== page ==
J D Moore
So what’s your small business marketing strategy? I’m willing to bet that close to 85% of the people reading this are scratching their heads now. Many small business owners fail to create a marketing strategy at all, instead focusing on tactics.
Let me give you one of the definitions of strategy from the fine folks at Merriam Webster: a : a careful plan or method : a clever strategem b : the art of devising or employing plans or strategems toward a goal
So a strategy is a plan and the implementation of that plan. Tactics are merely the methods with which which you carry out that plan.
Planning is important in small business marketing for a few reasons:
-Planning helps insure you keep a consistent marketing effort.
-Planning helps you set goals and move towards reaching them.
-Planning helps you set and stick to a budget.
Many small business owners are intimidated by the idea of a marketing plan. They think it needs to be a huge formal document with financials and charts. It can be that, particularly if you are going for funding. However, if you are just in business for yourself, your marketing plan can be very simple.
Here are some items I think it should include:
-Your overall vision, value proposition, and unique selling position
-A list of your target markets, and what you know about them
-Your budget for marketing
-A list of strengths and weaknesses with the customer facing side of your business.
-A list of steps you are going to take (I recommend a marketing calendar)
-There are three ways to increase your revenue, and your plan should take each into account:
1. Increase your number of customers
2. Increase the amount of your average transaction
3. Increase the frequency at which your customers buy from you
Most marketing efforts I encounter focus only on #1. However #1 represents the most expensive, difficult, and slow method for increasing revenues.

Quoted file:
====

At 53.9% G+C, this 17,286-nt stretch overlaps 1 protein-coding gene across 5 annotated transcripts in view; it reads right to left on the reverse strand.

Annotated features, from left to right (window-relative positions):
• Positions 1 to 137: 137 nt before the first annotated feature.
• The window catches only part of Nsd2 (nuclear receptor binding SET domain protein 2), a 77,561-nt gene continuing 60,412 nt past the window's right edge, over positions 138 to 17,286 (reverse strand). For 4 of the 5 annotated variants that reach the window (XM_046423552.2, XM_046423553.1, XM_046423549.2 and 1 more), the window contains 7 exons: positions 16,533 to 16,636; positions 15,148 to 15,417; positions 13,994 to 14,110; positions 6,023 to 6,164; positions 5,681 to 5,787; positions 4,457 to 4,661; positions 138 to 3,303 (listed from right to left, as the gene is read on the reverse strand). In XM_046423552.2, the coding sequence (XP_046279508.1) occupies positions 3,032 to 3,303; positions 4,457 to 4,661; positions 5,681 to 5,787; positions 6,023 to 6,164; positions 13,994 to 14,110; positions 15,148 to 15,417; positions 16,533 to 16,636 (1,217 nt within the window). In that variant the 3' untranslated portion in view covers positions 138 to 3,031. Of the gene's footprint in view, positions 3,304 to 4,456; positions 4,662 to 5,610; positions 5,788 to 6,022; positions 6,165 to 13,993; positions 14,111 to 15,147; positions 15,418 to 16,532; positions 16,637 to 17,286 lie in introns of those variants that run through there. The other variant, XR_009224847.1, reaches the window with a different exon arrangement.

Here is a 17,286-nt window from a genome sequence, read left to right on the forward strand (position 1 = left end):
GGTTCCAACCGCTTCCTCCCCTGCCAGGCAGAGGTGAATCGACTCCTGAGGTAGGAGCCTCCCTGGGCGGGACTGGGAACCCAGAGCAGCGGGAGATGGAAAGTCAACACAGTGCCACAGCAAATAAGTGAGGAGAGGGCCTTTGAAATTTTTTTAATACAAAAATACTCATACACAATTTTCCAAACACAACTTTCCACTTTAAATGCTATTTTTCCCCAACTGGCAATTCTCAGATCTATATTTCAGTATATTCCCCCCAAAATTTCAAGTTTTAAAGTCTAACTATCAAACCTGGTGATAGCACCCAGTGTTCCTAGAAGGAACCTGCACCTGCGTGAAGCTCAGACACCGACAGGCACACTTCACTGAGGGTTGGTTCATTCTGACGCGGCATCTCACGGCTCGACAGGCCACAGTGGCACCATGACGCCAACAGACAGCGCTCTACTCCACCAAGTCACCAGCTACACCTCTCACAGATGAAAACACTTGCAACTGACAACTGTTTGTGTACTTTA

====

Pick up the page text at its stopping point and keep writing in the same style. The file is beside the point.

Remember that marketing is not just advertising and PR. Your plan should encompass your customers’ entire experience with you. It might include changing the way you answer the phone, more frequent followup calls, cleaning the bathrooms at your store more often, adding plants to your reception area. your plan also might include some kind of customer satisfaction survey, maybe during followup calls or during a visit to your business.
Your plan might also include presenting your products or services better, or repackaging them in different ways. It might have you creating a new brochure, or giving sales training to your staff.
Your plan should include the tactics you want to use, and a budget for each tactic.
There’s an old military aphorism that goes: Even the best possible battle plan has not survived first contact with the enemy. This basically means that the unpredictable always happens – it’s what makes life interesting. Do not be afraid to revise your marketing plan to respond to changing conditions. However, you still need a consistent and intelligent marketing effort.
You should be able to capitalize on new opportunities and respond to new challenges.
Plan and stay consistent – you will outpace most of your competition.
About the author:
J D Moore
Small Business Marketing Coach
“helping small business owners inprove marketing results”